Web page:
Holden cannot obey the rules and regulations which govern the boarding school environment. Salinger often makes the streets of NY a frightening place. One example of this is his description at the beginning of Ch. He will become one of the casualties of his environment, like many other city dwellers. The only place where Holden finds some moments of happiness is when he is in the Central Park or the museums nearby.
The park is a green space, a small piece of nature in a vast, manmade environment. The museums represent the past, a time when things were easier and not subject to the stresses and strains of a city life.
It is in the central park that he finally has a moment of true happiness, when he sees his sister riding the carrousel. It seems these places are innocent and untainted by man. In a way the park is a metaphor for the wide open spaces to which Holden dreams of running away.
It is also the place where the ducks live and Holden wonders where they go in winter when the lakes freeze. It could be a metaphor of his own situation: The different environments all have effects on his inner emotions: In the novel, Holden is at the age between childhood and adulthood. The difficulties which he has making this transition are the principal part of the story.
It is a type of story that shows a person developing from childhood to maturity, but not a conventional one. In some ways Holden is afraid of growing up. He seems unable to face the responsibilities which come as he gets older.
His answer to his problems is a typically childlike dream, to run away and have an adventure: The only other time he has seemed genuinely happy since then is the time spent with Jane Gallagher. These relationships were innocent ones, they happened before Holden saw how cruel the world could be.
His relationship with Jane was innocent. They played games together draughts, golf. Holden does not want to let this happy memories go and he idealizes his time with Jane.
His reluctance to phone her reinforces the sense that he does not want to see her grown-up because it would shatter his childhood memories. This is also clear from the fight with Stradlater: He is afraid that, because of Stradlater, Jane may have lost a part of her innocence and moved into the adult world.
They all end up in disaster or depression. His experience with the prostitute shows his innocence regarding sex, while she provides a contrast to his innocence.
She is roughly the same age as Holden and her life is already corrupted by the world in which she lives. His rounds of the clubs and bars all leave him depressed. He often retreats to the world of the imagination when things in the real world become too much for him. Examples of these are when he pretends to be shot and his great love for books and stories. His fantasies of life in the Far West, or in the mountains with Sally Hayes, show he is unable to face reality and that he still has the unrealistic dreams of a young adolescent.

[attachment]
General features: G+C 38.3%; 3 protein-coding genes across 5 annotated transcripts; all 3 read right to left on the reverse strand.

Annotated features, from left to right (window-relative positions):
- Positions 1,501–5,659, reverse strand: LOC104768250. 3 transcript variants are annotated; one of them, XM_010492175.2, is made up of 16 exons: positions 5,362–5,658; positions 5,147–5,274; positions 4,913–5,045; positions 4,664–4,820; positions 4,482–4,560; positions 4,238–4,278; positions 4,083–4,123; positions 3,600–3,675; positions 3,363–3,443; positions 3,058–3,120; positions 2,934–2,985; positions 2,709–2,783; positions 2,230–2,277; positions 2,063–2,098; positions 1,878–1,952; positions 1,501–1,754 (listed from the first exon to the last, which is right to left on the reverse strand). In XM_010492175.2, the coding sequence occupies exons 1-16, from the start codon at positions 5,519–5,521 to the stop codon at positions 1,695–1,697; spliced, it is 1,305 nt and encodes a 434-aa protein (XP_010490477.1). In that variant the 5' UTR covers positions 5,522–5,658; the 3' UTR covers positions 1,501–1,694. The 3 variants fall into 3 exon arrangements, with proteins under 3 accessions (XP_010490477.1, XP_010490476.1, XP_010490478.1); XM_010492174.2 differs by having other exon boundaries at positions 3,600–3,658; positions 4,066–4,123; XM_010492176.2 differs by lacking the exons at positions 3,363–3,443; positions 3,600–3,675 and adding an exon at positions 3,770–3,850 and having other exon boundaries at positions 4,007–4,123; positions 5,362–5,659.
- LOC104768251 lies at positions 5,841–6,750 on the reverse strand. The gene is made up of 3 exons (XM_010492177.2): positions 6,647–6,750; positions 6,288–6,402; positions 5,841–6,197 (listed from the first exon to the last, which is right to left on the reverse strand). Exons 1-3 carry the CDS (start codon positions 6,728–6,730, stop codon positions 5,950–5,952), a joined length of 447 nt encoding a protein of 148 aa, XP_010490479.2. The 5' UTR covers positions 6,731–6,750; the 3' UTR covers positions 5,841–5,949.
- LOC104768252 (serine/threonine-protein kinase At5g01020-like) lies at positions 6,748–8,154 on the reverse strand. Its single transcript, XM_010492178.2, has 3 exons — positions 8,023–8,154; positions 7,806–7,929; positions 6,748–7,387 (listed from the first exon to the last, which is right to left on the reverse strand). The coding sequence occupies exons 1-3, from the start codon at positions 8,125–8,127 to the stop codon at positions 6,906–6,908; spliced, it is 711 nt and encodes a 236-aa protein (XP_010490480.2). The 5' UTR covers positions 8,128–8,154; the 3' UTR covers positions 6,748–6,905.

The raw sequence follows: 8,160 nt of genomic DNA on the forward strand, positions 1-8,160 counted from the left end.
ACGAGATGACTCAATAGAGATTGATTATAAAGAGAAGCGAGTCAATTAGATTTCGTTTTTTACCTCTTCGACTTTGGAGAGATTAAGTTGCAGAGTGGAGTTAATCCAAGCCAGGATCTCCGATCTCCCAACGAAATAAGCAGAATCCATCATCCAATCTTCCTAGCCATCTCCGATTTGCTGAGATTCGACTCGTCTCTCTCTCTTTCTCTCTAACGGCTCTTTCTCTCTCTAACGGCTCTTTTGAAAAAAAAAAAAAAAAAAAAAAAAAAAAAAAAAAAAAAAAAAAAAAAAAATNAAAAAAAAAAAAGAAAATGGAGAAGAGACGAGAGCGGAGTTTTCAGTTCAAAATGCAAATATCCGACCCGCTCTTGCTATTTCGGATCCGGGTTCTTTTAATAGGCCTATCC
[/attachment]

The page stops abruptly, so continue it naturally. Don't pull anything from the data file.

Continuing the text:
Holden cares about the innocent aspects of the world which have not change since his childhood: His sister Phoebe, who is still uncorrupted by the adult world, is the only person to whom he can really relate. It is the innocent image of his sister riding a carrousel that finally makes him happy for a moment. What kind of a game is life? What does it mean to be true to yourself?
What does it mean to be a good person? Is it inevitable that we conform to the world and society we live in? What happens when a person does not accept the rules of the dominant culture? Is it possible to grow up and not become phony? Is it possible to protect everything that is precious to you?
Why are people cruel to each other? How do people respond to cruelty around them? Holden is the main character in the novel and we see the world through his eyes 1st person narrative.
He is a young man 16 at the time when the events he describes happen. He is on the verge of adulthood. His language is meant to be typical of a teenager of that time and this defines his character. He appears to be a witty individual who can also be irritating to those around him. He comes from a stable background and his parents are quite wealthy father is a lawyer, mother a housewife. They live in an expensive part of NY.
Catcher in the Rye: Intimate Relationships by Nicole Chen on Prezi
He has a younger sister, Phoebe, and two brothers, D. He is confused about much of the world around him and is disillusioned with life. His sense of unhappiness and depression increases as the novel progresses, until he has a nervous breakdown. We are shown that Holden has a strong sense of moral values which often clashes with those of people around him.
Holden has a vivid imagination and a love of books and stories in general. Although he claims he hates movies, he spends quite a lot of time pretending to be in them!holden and phoebe relationship essay